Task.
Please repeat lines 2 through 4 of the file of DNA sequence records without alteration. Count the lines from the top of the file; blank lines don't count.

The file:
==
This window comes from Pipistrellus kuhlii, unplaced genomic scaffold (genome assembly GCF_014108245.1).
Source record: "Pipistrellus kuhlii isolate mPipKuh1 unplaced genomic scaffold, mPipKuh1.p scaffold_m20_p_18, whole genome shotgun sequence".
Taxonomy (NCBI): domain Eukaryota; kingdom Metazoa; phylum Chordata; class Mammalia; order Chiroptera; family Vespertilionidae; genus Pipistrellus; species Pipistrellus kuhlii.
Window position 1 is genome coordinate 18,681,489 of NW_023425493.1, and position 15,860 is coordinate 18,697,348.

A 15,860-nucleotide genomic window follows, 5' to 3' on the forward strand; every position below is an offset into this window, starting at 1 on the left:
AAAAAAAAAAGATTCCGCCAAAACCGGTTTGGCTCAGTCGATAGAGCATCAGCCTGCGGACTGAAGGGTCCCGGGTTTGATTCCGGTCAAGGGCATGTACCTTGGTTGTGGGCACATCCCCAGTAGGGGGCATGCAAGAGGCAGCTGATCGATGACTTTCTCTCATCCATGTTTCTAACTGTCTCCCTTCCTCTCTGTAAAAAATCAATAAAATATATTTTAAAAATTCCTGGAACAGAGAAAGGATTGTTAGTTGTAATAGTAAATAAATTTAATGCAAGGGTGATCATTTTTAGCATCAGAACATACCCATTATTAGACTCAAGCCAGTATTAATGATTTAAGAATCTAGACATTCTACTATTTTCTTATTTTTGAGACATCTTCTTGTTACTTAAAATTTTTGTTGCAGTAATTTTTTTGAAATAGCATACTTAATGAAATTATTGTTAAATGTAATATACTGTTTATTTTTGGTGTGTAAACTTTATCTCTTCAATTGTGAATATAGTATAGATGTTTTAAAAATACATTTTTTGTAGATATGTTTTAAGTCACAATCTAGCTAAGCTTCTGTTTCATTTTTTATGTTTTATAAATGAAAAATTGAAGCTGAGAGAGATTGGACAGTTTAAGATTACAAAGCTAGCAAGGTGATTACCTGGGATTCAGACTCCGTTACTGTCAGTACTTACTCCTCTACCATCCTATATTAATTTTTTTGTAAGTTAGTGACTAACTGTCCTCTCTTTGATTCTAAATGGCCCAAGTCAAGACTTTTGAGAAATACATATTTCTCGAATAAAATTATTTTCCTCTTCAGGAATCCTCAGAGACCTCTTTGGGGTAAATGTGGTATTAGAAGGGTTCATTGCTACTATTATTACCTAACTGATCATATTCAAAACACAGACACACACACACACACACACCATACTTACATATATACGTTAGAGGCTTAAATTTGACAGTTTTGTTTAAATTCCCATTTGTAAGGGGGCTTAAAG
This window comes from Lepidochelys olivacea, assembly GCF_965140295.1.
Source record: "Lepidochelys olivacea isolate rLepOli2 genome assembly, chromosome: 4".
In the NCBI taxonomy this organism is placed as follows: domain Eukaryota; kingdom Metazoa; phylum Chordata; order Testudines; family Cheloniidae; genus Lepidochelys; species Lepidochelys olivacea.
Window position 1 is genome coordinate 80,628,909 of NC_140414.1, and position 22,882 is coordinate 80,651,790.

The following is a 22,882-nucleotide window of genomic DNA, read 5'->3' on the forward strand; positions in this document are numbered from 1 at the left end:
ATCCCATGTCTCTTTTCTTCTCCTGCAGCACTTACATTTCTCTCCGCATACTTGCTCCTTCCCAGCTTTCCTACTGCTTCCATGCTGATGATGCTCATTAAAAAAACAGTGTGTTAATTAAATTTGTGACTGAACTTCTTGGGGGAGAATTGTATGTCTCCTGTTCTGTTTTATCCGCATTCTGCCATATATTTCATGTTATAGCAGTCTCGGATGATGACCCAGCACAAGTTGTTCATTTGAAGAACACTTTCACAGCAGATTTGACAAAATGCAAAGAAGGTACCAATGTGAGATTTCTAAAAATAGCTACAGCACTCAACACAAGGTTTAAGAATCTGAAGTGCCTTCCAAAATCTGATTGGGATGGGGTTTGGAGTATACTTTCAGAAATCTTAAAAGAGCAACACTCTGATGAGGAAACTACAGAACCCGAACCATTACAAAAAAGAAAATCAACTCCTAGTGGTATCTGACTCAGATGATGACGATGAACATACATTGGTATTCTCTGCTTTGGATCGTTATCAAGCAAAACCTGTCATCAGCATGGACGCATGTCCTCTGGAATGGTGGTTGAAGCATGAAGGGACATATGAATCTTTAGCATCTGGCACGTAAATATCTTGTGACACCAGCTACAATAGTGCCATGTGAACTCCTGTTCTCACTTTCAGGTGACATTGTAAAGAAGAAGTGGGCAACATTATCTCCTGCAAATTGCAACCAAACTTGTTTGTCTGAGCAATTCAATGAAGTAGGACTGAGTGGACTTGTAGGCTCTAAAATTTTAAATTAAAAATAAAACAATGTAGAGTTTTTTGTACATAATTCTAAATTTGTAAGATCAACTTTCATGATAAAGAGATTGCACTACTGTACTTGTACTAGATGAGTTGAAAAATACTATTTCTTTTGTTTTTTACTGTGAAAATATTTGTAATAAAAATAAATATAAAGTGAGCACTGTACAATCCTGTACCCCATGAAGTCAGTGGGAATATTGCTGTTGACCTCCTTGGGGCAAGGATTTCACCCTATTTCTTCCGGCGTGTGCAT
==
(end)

Source record: "Pipistrellus kuhlii isolate mPipKuh1 unplaced genomic scaffold, mPipKuh1.p scaffold_m20_p_18, whole genome shotgun sequence".
Taxonomy (NCBI): domain Eukaryota; kingdom Metazoa; phylum Chordata; class Mammalia; order Chiroptera; family Vespertilionidae; genus Pipistrellus; species Pipistrellus kuhlii.
Window position 1 is genome coordinate 18,681,489 of NW_023425493.1, and position 15,860 is coordinate 18,697,348.